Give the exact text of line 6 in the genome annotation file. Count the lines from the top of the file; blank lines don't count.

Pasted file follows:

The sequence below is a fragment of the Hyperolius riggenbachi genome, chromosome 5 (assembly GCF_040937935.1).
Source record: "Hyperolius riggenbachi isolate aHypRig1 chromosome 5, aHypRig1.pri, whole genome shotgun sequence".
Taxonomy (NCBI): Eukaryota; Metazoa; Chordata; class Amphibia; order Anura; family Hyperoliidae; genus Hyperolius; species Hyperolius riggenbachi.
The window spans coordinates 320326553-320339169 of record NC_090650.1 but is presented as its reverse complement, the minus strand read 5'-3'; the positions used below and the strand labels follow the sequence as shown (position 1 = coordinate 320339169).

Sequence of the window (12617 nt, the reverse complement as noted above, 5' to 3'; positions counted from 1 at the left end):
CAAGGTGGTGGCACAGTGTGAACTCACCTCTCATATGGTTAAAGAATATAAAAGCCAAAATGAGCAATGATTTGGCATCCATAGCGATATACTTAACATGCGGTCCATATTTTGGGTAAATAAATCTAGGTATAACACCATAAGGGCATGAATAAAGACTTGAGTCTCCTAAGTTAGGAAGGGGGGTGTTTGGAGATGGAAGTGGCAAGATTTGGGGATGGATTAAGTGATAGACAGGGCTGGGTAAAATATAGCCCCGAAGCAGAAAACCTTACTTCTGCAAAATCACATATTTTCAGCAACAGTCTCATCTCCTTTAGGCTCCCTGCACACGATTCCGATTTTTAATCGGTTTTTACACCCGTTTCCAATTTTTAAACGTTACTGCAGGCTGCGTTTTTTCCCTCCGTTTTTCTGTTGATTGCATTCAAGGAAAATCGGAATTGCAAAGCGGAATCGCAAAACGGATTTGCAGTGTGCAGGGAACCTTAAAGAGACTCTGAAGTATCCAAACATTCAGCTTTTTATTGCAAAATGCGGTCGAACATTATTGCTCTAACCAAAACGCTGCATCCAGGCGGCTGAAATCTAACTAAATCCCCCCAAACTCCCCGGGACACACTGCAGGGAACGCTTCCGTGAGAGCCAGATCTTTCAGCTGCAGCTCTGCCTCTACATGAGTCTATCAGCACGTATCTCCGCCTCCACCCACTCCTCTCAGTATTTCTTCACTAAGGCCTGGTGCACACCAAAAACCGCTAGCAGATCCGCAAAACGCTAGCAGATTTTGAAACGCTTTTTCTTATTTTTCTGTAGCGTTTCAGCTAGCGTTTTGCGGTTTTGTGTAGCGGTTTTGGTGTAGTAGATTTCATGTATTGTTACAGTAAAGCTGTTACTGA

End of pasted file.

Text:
CAAGGTGGTGGCACAGTGTGAACTCACCTCTCATATGGTTAAAGAATATAAAAGCCAAAATGAGCAATGATTTGGCATCCATAGCGATATACTTAACATGCGGTCCATATTTTGGGTAAATAAATCTAGGTATAACACCATAAGGGCATGAATAAAGACTTGAGTCTCCTAAGTTAGGAAGGGGGGTGTTTGGAGATGGAAGTGGCAAGATTTGGGGATGGATTAAGTGATAGACAGGGCTGGGTAAAATATAGCCCCGAAGCAGAAAACCTTACTTCTGCAAAATCACATATTTTCAGCAACAGTCTCATCTCCTTTAGGCTCCCTGCACACGATTCCGATTTTTAATCGGTTTTTACACCCGTTTCCAATTTTTAAACGTTACTGCAGGCTGCGTTTTTTCCCTCCGTTTTTCTGTTGATTGCATTCAAGGAAAATCGGAATTGCAAAGCGGAATCGCAAAACGGATTTGCAGTGTGCAGGGAACCTTAAAGAGACTCTGAAGTATCCAAACATTCAGCTTTTTATTGCAAAATGCGGTCGAACATTATTGCTCTAACCAAAACGCTGCATCCAGGCGGCTGAAATCTAACTAAATCCCCCCAAACTCCCCGGGACACACTGCAGGGAACGCTTCCGTGAGAGCCAGATCTTTCAGCTGCAGCTCTGCCTCTACATGAGTCTATCAGCACGTATCTCCGCCTCCACCCACTCCTCTCAGTATTTCTTCACTAAGGCCTGGTGCACACCAAAAACCGCTAGCAGATCCGCAAAACGCTAGCAGATTTTGAAACGCTTTTTCTTATTTTTCTGTAGCGTTTCAGCTAGCGTTTTGCGGTTTTGTGTAGCGGTTTTGGTGTAGTAGATTTCATGTATTGTTACAGTAAAGCTGTTACTGA